Print Print
November 3, 2014 Published in Letters/Opinions

Exploring America’s Greenway

To the editor:

I was one of 44 cyclists who stopped in Alexandria for the night during our week-long, 325-mile bike ride from Philadelphia to Fredericksburg, Va. in October. Our mission was to check on the progress of the East Coast Greenway (, a 2,900-mile urban version of the Appalachian Trail that links cities from the Canadian border in Maine down to Key West in Florida, and to connect with local officials and supporters. We also demonstrated how cyclists contribute to tourism, as we stayed in hotels, ate in area restaurants and ice cream shops, and otherwise spent money in local businesses. Thanks again to all who welcomed us and helped us on our journey.

What did we find? The new Schuylkill Banks Boardwalk in Philadelphia is amazing, and the John Heinz Wildlife Refuge near the airport is a hidden gem. We were wowed by Delaware’s trails and what is in the works; by the end of 2017, 60% of the Delaware route should be off the road. Thank you, Gov. Markell, for being one of the most bike-friendly governors in the U.S.

In Maryland, we are advocating for a safe crossing for bicyclists and pedestrians over the Susquehanna River when Amtrak rebuilds its 108-year-old bridge. Baltimore impressed us with how we could ride a network of trails from Druid Hill Park most of the way through the city and on to Annapolis. And the route from Annapolis to Washington D.C. was just as smooth, as we travelled on trails, neighborhood streets and generally quiet roads. It was stunning to be able to reach the Capitol and the National Mall by using the Metropolitan Branch Trail and residential roads, bypassing all kinds of traffic congestion.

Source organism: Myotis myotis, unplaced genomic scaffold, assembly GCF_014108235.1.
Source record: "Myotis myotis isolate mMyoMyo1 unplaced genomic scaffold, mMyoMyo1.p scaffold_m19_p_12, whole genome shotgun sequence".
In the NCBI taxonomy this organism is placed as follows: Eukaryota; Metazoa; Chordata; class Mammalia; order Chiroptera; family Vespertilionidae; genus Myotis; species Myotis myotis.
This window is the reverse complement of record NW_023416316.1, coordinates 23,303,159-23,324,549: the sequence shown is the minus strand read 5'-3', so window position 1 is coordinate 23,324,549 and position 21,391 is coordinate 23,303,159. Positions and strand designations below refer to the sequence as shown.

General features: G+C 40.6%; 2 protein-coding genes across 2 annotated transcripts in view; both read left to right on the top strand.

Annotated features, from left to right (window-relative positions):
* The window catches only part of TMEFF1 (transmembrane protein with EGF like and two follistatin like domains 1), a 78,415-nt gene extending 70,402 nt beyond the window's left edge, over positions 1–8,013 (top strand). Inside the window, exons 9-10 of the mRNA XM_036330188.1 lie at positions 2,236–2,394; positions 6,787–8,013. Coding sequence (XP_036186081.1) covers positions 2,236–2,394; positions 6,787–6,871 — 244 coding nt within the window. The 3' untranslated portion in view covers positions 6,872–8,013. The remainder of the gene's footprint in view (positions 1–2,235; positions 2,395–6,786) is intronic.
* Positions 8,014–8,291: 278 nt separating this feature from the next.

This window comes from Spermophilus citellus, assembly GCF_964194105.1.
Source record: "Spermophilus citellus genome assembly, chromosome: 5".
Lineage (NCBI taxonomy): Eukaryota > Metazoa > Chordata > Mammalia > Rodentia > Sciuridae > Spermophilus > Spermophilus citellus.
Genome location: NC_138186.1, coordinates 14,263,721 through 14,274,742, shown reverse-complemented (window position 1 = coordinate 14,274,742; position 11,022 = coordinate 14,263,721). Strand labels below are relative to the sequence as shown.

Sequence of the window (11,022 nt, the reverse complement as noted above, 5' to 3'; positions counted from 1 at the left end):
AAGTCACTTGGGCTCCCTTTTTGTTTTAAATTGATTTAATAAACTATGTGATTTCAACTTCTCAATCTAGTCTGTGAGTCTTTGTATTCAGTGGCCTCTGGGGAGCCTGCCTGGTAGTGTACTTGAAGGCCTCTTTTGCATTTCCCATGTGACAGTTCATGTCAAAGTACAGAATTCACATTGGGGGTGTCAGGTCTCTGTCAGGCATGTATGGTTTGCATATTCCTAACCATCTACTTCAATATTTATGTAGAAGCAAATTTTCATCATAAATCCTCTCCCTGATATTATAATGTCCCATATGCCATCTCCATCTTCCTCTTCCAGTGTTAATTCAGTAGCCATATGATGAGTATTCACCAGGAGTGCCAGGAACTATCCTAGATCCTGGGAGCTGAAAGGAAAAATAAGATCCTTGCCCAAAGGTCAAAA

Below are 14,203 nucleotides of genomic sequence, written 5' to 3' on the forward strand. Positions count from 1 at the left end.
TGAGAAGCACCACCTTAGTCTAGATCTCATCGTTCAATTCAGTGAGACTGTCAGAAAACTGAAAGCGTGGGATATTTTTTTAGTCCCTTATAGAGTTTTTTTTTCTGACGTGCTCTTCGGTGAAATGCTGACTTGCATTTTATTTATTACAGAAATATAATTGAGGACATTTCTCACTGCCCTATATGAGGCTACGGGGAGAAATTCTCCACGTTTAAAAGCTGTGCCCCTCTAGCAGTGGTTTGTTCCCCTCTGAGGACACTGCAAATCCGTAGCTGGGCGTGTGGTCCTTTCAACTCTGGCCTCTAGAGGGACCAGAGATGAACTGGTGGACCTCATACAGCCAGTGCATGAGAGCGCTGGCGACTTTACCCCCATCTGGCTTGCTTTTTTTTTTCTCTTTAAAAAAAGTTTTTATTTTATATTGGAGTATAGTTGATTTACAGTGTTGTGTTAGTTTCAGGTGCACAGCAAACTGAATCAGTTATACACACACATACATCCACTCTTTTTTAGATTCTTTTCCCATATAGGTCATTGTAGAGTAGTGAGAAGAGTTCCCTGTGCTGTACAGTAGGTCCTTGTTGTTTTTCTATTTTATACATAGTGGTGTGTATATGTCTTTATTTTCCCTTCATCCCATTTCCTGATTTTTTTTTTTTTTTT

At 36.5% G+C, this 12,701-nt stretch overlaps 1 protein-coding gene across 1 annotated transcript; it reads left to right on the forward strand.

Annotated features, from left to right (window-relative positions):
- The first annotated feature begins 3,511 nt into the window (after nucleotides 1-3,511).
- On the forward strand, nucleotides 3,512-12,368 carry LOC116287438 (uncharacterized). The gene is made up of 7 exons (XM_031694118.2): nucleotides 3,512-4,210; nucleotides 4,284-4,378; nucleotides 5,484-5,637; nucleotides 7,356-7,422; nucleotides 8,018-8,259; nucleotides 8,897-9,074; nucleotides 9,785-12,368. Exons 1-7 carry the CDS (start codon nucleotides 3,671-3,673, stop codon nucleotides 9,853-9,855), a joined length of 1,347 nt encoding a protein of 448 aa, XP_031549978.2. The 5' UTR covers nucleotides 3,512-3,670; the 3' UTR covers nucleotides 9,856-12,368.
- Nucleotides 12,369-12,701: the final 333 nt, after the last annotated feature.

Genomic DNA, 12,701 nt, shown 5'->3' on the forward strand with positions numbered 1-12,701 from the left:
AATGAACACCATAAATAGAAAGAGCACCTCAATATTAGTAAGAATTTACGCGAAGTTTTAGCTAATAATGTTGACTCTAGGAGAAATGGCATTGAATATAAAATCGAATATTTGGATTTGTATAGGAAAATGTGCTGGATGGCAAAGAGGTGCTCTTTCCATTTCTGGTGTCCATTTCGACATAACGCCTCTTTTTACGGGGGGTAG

We relished the Mount Vernon Trail and were thrilled to see multi-use paths under construction in suburban Virginia that will make the route even more enjoyable for future riders. The vision of an East Coast Greenway is making great strides, although we recognize there is still much work to be done to make the entire stretch a safe route for everyone from the local walker to the long-distance cyclist.

The 2015 version of the ride will pick up where this one ended, in Fredericksburg, and will end in Raleigh, N.C. It, too, will be about 325 miles. Anyone interested in participating can for more information.

Dennis Markatos-Soriano

Comments are closed.